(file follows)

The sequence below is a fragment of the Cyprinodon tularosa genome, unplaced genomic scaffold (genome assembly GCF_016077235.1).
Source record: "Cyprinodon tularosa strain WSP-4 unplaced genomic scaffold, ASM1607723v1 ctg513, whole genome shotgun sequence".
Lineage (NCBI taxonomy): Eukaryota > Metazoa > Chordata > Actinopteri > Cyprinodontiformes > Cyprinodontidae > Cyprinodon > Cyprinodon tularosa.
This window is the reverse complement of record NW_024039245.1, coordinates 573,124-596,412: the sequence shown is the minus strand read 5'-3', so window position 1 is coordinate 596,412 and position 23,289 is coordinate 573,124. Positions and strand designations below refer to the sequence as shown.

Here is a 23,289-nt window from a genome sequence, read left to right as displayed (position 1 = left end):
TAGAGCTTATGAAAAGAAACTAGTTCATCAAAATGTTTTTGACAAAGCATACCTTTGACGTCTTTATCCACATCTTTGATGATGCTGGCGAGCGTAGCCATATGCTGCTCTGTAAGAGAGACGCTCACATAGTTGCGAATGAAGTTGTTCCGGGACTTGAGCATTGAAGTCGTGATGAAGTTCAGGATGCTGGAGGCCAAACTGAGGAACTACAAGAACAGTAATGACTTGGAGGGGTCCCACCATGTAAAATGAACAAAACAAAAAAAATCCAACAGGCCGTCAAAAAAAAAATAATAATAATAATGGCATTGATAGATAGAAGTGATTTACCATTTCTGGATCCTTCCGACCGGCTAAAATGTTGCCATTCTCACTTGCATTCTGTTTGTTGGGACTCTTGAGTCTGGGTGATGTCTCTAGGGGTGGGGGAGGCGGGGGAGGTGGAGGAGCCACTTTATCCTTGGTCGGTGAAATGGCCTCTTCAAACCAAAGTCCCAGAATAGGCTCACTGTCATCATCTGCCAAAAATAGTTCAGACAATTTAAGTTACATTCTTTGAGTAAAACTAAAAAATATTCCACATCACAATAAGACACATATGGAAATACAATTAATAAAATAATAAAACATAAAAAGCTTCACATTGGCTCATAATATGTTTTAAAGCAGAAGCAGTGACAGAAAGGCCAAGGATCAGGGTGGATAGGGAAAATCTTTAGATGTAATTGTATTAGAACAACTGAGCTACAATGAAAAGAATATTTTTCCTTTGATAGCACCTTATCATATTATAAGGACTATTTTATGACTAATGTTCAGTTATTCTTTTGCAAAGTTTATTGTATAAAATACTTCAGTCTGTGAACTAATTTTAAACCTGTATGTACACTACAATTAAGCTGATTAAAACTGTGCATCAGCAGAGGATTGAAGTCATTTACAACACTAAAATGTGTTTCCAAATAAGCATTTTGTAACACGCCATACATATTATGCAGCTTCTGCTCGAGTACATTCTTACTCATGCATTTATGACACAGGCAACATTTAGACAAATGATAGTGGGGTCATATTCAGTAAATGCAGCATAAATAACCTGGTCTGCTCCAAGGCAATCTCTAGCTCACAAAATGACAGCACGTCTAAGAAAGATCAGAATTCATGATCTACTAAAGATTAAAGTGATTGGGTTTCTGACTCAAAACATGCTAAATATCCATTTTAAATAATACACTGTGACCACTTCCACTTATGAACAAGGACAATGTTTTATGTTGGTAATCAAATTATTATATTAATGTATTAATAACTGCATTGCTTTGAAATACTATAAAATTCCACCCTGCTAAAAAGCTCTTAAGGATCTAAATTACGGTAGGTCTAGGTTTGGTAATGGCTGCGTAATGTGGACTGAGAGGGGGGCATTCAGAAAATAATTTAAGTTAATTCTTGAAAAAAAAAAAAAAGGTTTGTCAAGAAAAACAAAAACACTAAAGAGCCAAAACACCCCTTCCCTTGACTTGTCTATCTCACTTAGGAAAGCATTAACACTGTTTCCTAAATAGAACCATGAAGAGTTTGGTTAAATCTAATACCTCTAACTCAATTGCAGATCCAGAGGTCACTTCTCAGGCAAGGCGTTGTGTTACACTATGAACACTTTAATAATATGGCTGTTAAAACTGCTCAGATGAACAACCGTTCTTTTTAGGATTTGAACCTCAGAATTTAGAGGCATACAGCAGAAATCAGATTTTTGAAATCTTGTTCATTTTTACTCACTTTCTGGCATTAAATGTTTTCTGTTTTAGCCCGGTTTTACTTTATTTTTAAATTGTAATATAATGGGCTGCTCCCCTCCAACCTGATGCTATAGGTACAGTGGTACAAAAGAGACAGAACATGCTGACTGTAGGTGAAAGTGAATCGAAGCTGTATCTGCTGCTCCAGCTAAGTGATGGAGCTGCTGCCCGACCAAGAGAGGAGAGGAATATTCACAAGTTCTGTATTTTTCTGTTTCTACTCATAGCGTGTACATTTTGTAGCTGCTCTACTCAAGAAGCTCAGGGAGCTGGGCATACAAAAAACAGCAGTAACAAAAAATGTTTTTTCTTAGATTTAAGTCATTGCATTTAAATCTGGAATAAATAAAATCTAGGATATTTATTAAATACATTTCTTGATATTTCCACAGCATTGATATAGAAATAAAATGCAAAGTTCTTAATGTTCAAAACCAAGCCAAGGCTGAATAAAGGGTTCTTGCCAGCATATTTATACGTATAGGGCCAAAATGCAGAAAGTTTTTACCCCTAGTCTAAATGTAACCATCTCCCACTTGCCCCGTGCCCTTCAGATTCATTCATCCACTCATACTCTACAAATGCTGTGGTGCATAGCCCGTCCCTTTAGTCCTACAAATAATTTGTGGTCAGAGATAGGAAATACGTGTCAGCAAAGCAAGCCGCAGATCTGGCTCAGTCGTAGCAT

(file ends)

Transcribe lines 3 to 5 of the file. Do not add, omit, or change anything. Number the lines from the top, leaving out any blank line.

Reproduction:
Lineage (NCBI taxonomy): Eukaryota > Metazoa > Chordata > Actinopteri > Cyprinodontiformes > Cyprinodontidae > Cyprinodon > Cyprinodon tularosa.
This window is the reverse complement of record NW_024039245.1, coordinates 573,124-596,412: the sequence shown is the minus strand read 5'-3', so window position 1 is coordinate 596,412 and position 23,289 is coordinate 573,124. Positions and strand designations below refer to the sequence as shown.

Here is a 23,289-nt window from a genome sequence, read left to right as displayed (position 1 = left end):